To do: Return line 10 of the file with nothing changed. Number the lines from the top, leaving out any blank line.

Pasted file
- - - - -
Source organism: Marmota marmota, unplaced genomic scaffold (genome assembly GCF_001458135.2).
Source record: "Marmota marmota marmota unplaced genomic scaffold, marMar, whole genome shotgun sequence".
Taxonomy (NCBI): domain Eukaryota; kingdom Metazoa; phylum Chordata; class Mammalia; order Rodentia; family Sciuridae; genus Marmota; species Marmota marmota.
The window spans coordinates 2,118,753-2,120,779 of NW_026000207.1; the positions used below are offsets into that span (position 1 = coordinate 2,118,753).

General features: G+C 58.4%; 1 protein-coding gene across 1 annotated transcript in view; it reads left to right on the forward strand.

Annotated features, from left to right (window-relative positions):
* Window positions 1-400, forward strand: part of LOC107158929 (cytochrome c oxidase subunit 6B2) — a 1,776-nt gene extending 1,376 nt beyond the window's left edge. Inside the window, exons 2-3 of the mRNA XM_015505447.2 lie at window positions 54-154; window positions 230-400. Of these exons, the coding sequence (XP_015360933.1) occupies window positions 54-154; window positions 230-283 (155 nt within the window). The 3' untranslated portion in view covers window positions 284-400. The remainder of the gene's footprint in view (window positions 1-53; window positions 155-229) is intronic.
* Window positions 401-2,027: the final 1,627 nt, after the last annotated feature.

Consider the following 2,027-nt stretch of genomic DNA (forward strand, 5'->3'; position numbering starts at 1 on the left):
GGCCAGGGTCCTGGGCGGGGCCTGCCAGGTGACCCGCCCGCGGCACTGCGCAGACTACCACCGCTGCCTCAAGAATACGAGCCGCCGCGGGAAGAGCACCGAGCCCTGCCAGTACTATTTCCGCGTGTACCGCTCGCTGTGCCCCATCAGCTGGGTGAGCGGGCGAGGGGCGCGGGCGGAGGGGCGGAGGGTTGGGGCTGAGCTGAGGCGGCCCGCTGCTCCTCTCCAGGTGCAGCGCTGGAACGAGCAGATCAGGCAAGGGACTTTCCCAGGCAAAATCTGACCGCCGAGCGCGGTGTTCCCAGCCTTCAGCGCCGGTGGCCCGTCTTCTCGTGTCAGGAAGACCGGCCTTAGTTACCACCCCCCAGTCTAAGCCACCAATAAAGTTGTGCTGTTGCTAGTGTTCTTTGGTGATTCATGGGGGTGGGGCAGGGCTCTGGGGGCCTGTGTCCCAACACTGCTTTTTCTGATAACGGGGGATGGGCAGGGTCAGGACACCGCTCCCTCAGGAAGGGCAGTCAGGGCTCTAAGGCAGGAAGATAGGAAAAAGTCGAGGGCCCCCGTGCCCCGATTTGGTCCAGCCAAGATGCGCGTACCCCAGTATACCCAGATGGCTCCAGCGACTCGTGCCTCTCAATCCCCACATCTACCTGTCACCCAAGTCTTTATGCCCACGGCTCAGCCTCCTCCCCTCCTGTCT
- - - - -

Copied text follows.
GGCCAGGGTCCTGGGCGGGGCCTGCCAGGTGACCCGCCCGCGGCACTGCGCAGACTACCACCGCTGCCTCAAGAATACGAGCCGCCGCGGGAAGAGCACCGAGCCCTGCCAGTACTATTTCCGCGTGTACCGCTCGCTGTGCCCCATCAGCTGGGTGAGCGGGCGAGGGGCGCGGGCGGAGGGGCGGAGGGTTGGGGCTGAGCTGAGGCGGCCCGCTGCTCCTCTCCAGGTGCAGCGCTGGAACGAGCAGATCAGGCAAGGGACTTTCCCAGGCAAAATCTGACCGCCGAGCGCGGTGTTCCCAGCCTTCAGCGCCGGTGGCCCGTCTTCTCGTGTCAGGAAGACCGGCCTTAGTTACCACCCCCCAGTCTAAGCCACCAATAAAGTTGTGCTGTTGCTAGTGTTCTTTGGTGATTCATGGGGGTGGGGCAGGGCTCTGGGGGCCTGTGTCCCAACACTGCTTTTTCTGATAACGGGGGATGGGCAGGGTCAGGACACCGCTCCCTCAGGAAGGGCAGTCAGGGCTCTAAGGCAGGAAGATAGGAAAAAGTCGAGGGCCCCCGTGCCCCGATTTGGTCCAGCCAAGATGCGCGTACCCCAGTATACCCAGATGGCTCCAGCGACTCGTGCCTCTCAATCCCCACATCTACCTGTCACCCAAGTCTTTATGCCCACGGCTCAGCCTCCTCCCCTCCTGTCT